Much like the Southern Californian communities in which it takes place, Brit Bennett’s debut novel, The Mothers (Riverhead Books), is deceptively buoyant. Reading through it for the first time, readers are likely to find themselves seduced by its prose. Its surface is serene and appealing, carried forward by a brisk narrative. But like Southern California, this novel’s pleasant surface begins to ripple the more you linger over it, eventually giving way to something far more nuanced and disturbing than its façade let on.
The Mothers follows Nadia Turner in the aftermath of her mother Elise’s suicide and her father Robert’s subsequent depression. Nadia seeks comfort in Luke Sheppard’s bed, and she eventually becomes pregnant by the preacher’s son. Fearing that she might reprise the tragedy of her mother’s life — Elise Turner mothered Nadia at a similarly young age — she aborts the child under the impression that she and Luke are the only ones who know what she’s done.
Unbeknownst to her, Luke’s parents — who run Upper Room, the church to which Nadia and her father belong — provided the money for the abortion. The rest of the novel traces the paths Luke and Nadia’s young lives take as they mature, suffer heartbreaks, and go on to build new lives as adults. Still, no matter how far from home they travel, or how much they strain to construct new homes, their decision’s consequences echo through their lives, organizing their stories in ways they perceive only dimly. Though Luke marries Nadia’s friend Aubrey Evans, and Nadia finds success at the University of Michigan, the pressure of their shared secret compounds until the lives they’ve built threaten to collapse beneath it.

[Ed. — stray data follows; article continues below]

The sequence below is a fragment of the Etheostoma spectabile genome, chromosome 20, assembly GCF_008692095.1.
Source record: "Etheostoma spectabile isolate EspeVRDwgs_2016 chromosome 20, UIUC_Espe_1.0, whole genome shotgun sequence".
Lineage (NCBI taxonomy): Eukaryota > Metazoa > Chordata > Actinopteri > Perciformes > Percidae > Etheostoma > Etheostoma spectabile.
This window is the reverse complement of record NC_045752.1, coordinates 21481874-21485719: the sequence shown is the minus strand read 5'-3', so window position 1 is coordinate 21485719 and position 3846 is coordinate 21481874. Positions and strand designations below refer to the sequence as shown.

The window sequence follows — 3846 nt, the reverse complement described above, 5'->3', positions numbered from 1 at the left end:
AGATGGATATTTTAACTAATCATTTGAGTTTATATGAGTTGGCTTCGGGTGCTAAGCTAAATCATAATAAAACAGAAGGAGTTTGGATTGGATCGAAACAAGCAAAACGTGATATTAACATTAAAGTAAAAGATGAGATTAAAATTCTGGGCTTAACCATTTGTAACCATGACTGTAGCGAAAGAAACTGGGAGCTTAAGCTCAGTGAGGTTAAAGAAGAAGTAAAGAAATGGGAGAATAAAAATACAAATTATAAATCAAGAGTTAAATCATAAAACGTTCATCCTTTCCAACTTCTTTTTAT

This novel’s narrative is sparse, turning on this secret and not much else. The power and pleasure of Bennett’s writing lies in her prose style’s clarifying precision. Her knack for capturing concrete aspects of life in Southern California — more specifically, an African-American California — is especially gratifying, giving life to a region too often represented in broad strokes, and a culture too often overlooked. Bennett evokes a sense of place via a sparing economy. In her Southern California, scorching wildfires arrive with seasonal regularity a la Joan Didion; black kids party with sandy-haired white skaters at claustrophobic kickbacks where received notions of contemporary race relations scarcely seem to apply; and a peculiar Californian brand of inequality persists, the kind that enables a city to encompass idyllic beaches on the one hand and bulletproofed fast food restaurants on the other.
Ultimately, though, The Mothers is not a regional novel; it’s more interested in its characters’ internal lives than where they live. Bennett illuminates their psychologies with the same delicate sense of economy, probing for the ways that their experiences produce complex emotional states only a fraction of which are known to one another — or even to themselves. Bennett’s characters struggle to know one another while navigating a morass of regret, bitterness, and desire; the result is a drama of feeling that explores how trauma shapes the contours of our lives and delineates the limits to our intimacy.
In one poignant scene, as Nadia and Aubrey’s friendship begins to bud in the abortion’s aftermath, Nadia conducts what she thinks is a harmless inquiry into Aubrey’s sexual history:
‘Just don’t expect [sex] to be all beautiful and romantic. It’s gonna be awkward as hell.’
‘Why does it have to be awkward?’
‘Because – look, has any guy ever seen you naked?’
Now Aubrey opened her eyes. ‘What?’ she said.
‘I mean, what’s the furthest you’ve ever gone?’
‘I don’t know. Kissing, I guess.’
‘Jesus Christ. You’ve never even let a guy feel you up?’
Aubrey shut her eyes again. ‘Please,’ she said. ‘Can we talk about something else?’